In a previous entry, “Six Great Times to Ask a Question” I reminisced about my first steps with improvisation as a high school performer in New Zealand during the late 1980s. I recalled a dog-eared manual that included the “Ten Commandments” of Theatresports, guidelines to help inspire and motivate the novice mind. It had been quite a long time since I had thought of these days and this particular set of rules. I’m not sure if they were ever quite formalized like this in other regions of the world that played in the franchise but I distinctly remember them as part of my initiation into the craft. Over 30 years later, it strikes me as an interesting exercise to revisit these foundational concepts now that I have a few more experiences under my belt.
The first Theatresports Commandment is:
Thou shalt not block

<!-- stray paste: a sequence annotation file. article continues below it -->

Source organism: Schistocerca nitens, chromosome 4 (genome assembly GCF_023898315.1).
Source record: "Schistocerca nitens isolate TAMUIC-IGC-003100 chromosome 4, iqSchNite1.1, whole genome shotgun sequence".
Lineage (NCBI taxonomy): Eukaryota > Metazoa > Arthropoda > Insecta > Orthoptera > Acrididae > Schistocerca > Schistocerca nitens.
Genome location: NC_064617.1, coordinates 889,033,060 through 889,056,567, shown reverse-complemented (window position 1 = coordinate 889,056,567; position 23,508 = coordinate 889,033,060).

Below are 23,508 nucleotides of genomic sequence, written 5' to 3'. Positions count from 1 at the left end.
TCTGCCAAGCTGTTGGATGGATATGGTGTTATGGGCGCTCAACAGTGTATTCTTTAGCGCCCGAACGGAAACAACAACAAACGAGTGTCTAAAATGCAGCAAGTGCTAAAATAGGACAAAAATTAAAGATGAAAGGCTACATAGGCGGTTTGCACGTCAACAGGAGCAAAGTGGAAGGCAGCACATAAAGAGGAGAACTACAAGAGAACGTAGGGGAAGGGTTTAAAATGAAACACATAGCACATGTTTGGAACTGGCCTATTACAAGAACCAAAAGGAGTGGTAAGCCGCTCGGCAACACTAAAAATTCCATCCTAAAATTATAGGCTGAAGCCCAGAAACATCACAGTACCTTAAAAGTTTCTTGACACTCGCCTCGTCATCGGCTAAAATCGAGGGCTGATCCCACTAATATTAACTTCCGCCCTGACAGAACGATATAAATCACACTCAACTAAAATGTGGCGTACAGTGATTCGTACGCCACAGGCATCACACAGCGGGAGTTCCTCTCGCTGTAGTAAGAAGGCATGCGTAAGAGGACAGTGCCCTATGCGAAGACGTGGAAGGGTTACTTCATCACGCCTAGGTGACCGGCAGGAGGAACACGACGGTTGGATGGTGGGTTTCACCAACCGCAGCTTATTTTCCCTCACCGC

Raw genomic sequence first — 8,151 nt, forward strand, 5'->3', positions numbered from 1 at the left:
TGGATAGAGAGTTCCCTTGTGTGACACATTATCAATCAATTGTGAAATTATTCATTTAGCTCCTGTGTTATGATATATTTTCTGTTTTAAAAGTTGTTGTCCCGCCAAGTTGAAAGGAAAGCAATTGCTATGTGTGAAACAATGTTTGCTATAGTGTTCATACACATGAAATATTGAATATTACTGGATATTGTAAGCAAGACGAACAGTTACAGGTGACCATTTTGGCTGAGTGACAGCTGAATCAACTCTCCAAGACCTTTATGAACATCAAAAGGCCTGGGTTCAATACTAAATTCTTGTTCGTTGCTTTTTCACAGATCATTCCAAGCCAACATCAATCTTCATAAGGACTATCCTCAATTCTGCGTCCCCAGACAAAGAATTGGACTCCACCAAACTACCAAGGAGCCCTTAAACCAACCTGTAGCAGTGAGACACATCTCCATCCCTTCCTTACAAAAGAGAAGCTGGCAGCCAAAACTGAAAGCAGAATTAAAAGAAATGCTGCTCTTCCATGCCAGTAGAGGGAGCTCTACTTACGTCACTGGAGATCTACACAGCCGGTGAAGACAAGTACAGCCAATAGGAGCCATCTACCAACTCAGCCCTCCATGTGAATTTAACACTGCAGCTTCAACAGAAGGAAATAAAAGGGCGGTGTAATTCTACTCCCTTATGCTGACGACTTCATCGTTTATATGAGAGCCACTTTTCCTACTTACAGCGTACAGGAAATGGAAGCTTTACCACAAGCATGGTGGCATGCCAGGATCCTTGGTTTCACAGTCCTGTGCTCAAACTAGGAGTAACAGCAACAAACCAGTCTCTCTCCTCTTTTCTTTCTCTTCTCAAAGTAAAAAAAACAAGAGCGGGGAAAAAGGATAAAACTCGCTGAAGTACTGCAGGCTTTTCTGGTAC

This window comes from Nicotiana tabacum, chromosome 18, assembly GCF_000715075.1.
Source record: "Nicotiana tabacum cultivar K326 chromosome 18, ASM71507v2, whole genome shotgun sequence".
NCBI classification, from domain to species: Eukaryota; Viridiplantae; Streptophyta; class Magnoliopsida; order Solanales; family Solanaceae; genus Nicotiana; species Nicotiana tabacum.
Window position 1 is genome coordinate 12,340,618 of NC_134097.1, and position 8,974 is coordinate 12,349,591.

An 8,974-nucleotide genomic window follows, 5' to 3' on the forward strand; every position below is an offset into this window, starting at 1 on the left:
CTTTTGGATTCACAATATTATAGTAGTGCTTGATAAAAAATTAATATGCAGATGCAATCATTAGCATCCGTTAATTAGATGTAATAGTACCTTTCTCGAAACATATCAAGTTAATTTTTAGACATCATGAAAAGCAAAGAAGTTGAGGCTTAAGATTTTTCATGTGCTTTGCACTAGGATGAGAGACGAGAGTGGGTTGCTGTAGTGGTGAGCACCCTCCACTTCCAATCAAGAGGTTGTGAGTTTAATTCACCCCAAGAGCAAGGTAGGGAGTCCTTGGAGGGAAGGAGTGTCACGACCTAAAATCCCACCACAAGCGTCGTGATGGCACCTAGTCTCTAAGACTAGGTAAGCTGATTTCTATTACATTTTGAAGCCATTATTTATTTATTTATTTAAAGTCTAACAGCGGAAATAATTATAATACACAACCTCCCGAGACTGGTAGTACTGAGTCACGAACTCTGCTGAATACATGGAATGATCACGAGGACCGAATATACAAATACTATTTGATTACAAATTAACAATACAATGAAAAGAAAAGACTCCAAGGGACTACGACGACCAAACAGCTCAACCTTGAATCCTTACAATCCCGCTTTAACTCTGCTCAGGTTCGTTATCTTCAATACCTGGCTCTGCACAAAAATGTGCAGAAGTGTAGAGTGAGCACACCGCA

This is a good place to start and for those of us in the field of improv I’m certain we’ve all heard similar advice repeatedly throughout our training and careers. As I first encountered improvisation through Theatresports, I tend to defer to its terminology in my own teaching and directing, but many others use the term negating which is a direct equivalent. In its simplest sense, to block is to say “no” to your partner, to an offer, or perhaps even to the audience or general frame of the production. This choice, we are told, tends to grind the action of the scene to a halt, prevents discovery, and stops the flow of energy and ideas between the improvisers on the stage. We’ve all done it, experienced it, and winced as we’ve felt a scene’s potential suddenly evaporate into a cloud of negotiation or half choices. It’s a fitting first commandment, as most would agree that it is one of the cardinal sins of improvisation. For those who prefer emphasizing the positive, you could invert the rule to read, “thou shalt always accept” (or yield) which emphasizes our responsibility to take on the choices of our partners and make them work. This companion concept is addressed more head on in a later commandment.